a version of this was published in the Philippine Daily Inquirer yesterday, June 8 2009, Arts and Books Section.
It begins simply enough, with four chairs, four small tables, and two clothes racks onstage. The moment the actors begin the first monologue “I Am Man” though, it becomes clear that this is going to be more complex than that stage and its four actors.
Because there is more to making a powerful and revolutionary play than just being inspired by the Vagina Monologues, and reconfiguring it to highlight man’s “humanity”. There more to the project of New Voice Company’s The Male Voice than just telling the individual stories of countless men to pinpoint their existence as affected members of family and society. There must be more to this than that cliché of an ending: men will choose to be part of the solution, instead of the problem.
The narrative voice
There were fantastic monologues of course, such as “The Lord’s Servants Speak Up” of three priests across generations talking about God as not man but also woman and of Catholicism as a contributory factor to the continued oppression of women, and “LRT/MRT” on the dynamics of equality in the everyday act of getting on the train.
The actors representing four generations of men were also absolutely fantastic – Tommy Abuel and Michael Williams as expected, Joel Trinidad who was sadly underutilized, and Joaquin Valdes despite the stutter and the difficulty with Filipino.
Obviously, the problem here was with the material: a majority of the monologueswere bogged down by the need to tell a story. A repetitive one at that.
And so The Male Voice brings us through lives that have to do with an abusive father, grandfather and husband, painful words, brotherhood, HIV-AIDS, homosexuality, fratmen, the military, the macho dancer, the OFW, the ex-convict, the cheating husband. They are shown as victims too, bound as they are in the premise of violence (as perpetrator and victim) and apology (for whatever hurt or pain they have caused).
But at a certain point, the stories become difficult to tell apart, and the narrative mode becomes redundant. After all, how many stories can you hear about the dysfunctions abusive family relationships create, how many stories of regret and change can you work with from there? This barely allows for the community that a production such as this must aspire for.
Where are the stereotypes?
The Vagina Monologues work because we have a sense of how the individual monologues speak to the rest of the world of women, even when they are racially and religiously distinct from each other. Given this model, it’s downright unacceptable that The Male Voice failed to deal with the concepts that surround, the stereotypes propagated about, the expectations of the Filipino man. They can’t say this was impossible, or that it couldn’t be done.
Because in fact the shorter monologues grouped into Montages worked quite well at hitting the bigger concepts of brotherhood (Idol Ko Si Kuya), of societal pressure (First-Born), of media images (Katulad ni Erap), of tradition (My Father, His Father and Me, The Belt), of crazy mothers (Dessert, Anyone?). In this sense, one can’t help but wonder why this couldn’t be done for the longer monologues.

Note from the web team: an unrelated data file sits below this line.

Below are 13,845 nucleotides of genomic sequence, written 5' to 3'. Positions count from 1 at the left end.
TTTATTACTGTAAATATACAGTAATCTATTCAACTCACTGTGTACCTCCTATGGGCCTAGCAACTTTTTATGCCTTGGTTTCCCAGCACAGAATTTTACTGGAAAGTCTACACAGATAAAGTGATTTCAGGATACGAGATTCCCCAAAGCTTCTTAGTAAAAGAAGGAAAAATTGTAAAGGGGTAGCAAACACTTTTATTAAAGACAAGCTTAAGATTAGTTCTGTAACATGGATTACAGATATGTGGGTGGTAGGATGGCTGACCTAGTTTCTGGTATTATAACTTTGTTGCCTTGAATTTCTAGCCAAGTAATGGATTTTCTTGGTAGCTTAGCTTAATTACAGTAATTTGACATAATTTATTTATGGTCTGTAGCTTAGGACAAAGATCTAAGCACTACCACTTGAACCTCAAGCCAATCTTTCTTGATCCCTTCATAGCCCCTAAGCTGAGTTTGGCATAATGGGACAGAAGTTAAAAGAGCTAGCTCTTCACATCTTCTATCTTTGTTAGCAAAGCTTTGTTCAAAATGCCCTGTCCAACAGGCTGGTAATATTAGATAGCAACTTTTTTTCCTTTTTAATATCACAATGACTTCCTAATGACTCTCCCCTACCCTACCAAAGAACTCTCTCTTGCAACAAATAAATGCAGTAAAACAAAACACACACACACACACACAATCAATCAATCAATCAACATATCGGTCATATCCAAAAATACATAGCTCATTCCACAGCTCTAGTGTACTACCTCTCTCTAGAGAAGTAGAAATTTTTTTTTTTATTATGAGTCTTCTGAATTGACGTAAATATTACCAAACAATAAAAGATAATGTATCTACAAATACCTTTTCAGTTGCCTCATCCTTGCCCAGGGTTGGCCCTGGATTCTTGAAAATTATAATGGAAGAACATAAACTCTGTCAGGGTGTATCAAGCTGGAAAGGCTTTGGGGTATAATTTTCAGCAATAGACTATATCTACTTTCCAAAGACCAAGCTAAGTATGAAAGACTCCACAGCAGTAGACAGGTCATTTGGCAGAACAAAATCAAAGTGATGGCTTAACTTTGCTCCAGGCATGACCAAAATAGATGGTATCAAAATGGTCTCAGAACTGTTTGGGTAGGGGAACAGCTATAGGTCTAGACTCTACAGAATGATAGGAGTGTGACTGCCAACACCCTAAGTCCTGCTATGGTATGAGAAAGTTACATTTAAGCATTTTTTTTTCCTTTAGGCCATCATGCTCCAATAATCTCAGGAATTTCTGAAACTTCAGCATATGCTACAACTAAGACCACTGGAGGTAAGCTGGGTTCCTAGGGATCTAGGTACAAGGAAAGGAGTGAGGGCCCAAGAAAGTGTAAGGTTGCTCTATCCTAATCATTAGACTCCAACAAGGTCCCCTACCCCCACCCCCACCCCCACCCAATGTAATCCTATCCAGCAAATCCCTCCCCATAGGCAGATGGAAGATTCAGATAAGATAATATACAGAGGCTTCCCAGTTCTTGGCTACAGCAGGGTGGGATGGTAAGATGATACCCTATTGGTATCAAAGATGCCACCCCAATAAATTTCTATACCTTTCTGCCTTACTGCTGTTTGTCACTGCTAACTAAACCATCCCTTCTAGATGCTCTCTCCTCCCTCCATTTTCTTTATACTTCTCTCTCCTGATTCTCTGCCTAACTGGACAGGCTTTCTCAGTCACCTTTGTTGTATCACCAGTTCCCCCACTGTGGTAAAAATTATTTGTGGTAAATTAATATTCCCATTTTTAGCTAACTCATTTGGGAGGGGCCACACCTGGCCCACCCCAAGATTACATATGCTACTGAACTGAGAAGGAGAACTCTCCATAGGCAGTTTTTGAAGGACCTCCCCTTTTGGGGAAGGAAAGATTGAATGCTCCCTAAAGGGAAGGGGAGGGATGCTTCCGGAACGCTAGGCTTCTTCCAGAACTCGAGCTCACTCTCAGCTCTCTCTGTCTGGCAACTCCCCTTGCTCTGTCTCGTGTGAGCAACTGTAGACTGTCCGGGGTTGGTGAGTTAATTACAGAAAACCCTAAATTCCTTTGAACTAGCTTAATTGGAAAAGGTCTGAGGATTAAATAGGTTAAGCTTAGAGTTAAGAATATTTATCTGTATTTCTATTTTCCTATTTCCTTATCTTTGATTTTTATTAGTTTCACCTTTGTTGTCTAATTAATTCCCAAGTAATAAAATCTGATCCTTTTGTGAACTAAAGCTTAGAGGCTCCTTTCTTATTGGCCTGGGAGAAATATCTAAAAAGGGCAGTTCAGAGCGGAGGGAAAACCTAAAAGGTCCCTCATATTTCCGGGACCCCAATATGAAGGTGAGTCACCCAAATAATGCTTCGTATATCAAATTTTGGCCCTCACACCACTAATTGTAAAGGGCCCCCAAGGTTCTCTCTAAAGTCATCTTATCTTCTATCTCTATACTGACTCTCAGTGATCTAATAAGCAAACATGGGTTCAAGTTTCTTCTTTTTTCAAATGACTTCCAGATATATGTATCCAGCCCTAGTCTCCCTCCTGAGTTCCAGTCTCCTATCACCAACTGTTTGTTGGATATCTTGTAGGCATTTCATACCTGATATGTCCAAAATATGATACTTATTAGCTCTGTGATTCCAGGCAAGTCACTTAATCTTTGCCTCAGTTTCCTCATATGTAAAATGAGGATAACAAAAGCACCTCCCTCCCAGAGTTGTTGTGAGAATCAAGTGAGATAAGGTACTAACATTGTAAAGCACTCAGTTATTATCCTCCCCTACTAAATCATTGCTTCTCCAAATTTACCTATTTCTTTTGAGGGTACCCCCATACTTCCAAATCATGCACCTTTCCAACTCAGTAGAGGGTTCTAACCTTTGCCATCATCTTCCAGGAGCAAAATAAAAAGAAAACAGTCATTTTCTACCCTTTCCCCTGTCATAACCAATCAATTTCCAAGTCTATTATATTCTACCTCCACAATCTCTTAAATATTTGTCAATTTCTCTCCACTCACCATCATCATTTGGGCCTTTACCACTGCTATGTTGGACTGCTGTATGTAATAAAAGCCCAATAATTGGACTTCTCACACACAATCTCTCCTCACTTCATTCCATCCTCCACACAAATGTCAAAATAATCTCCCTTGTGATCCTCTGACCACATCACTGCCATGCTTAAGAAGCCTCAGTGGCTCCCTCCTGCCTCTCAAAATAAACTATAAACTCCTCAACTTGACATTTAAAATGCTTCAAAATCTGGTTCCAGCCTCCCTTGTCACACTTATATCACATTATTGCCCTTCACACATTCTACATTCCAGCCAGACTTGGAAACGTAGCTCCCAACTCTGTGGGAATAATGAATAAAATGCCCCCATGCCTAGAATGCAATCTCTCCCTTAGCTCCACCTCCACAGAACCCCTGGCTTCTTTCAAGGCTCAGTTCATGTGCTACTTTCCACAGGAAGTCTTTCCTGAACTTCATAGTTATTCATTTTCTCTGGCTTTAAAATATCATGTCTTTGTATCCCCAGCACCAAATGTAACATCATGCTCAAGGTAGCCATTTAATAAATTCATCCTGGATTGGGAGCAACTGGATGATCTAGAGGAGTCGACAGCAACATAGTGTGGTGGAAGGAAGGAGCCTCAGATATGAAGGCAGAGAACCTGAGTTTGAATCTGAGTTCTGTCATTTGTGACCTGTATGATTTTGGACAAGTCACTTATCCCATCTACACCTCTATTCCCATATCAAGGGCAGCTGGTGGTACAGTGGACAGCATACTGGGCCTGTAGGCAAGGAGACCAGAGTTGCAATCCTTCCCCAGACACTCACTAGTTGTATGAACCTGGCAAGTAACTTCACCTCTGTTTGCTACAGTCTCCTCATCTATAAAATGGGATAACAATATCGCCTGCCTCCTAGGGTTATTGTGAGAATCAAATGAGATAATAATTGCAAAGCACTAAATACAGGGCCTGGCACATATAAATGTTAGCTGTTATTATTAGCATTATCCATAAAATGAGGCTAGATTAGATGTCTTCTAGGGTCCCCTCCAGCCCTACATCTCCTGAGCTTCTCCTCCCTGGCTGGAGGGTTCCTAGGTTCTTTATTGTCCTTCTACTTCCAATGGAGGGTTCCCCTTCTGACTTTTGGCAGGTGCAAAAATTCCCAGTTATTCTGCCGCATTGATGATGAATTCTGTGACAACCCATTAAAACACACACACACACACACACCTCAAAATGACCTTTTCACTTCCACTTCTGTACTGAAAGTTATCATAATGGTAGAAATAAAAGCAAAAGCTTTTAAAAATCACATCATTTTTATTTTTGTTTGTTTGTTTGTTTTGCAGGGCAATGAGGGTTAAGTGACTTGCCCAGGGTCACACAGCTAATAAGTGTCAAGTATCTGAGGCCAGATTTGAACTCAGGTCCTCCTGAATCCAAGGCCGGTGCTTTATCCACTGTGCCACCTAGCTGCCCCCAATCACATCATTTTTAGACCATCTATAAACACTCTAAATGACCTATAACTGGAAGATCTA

It can’t be that it’s too hard, right? Because in truth, we are at a time when it’s impossible that the Filipino male is not oppressed, in this day and age when the capitalist enterprise oppresses all of us, gender notwithstanding. Particularly for the Filipino male, more than at any other time, the oppression is propagated by everything from the images that media creates of the “ideal man”, to the strange dynamic of gender equality versus traditional chivalrous expectations.
The Male Voice could’ve dealt with all of this head-on, instead of giving us a hodge-podge of stories that seemed to only be bound by two things: a man was the narrator, and there was always some form of violence in his life. Surprisingly enough, there were no monologues on love and sex, on dealing with women outside of marriage, on struggling with a non-stereotypical trait or hobby, on being expected to be padre de pamilya and breadwinner, on being chivalrous at a time when it is taken against you, or taking on the challenge of equality and paying dearly for it.
Probably the only thing more surprising than the lack of sex and libog in this play was its daring to deal with homosexuality – as if this voice is the male’s as well. What, no gay monologues? That’s a disservice to the whole enterprise of homosexual empowerment, as it is an injustice to the male voice.
Better safe than sorry?
What was this really, but a cop-out? Throughout the monologues, there seemed to be an effort at being politically correct, at not speaking of women – or gays for that matter – as objects of men’s affection and hate. There was an effort at not being offensive or aggressive, particularly for issues that mattered. Instead, there was an effort at focusing on only the male experience almost withhimself. It was everything and a disappointment.
Because there must be a creative way of having men speak about themselves in relation to the world, without have to be apologetic or spend too much time giving us a context: I did this, because this is what happened to me, I am sorry. What about I do this, because this is me, deal with it, or don’t. I am man, hear me roar! What about: I am this, because of you. Now where do we go from here?
In the end, there was nothing new or extraordinary about The Male Voice, nothing I haven’t read in books or watched on television, nothing I could take with me as I stepped out of the theater. Nothing here but a lot men talking, which we have in our everyday lives anyway.
Are we truly ready to hear the Filipino man’s voice? If The Male Voice is any indication, then apparently not.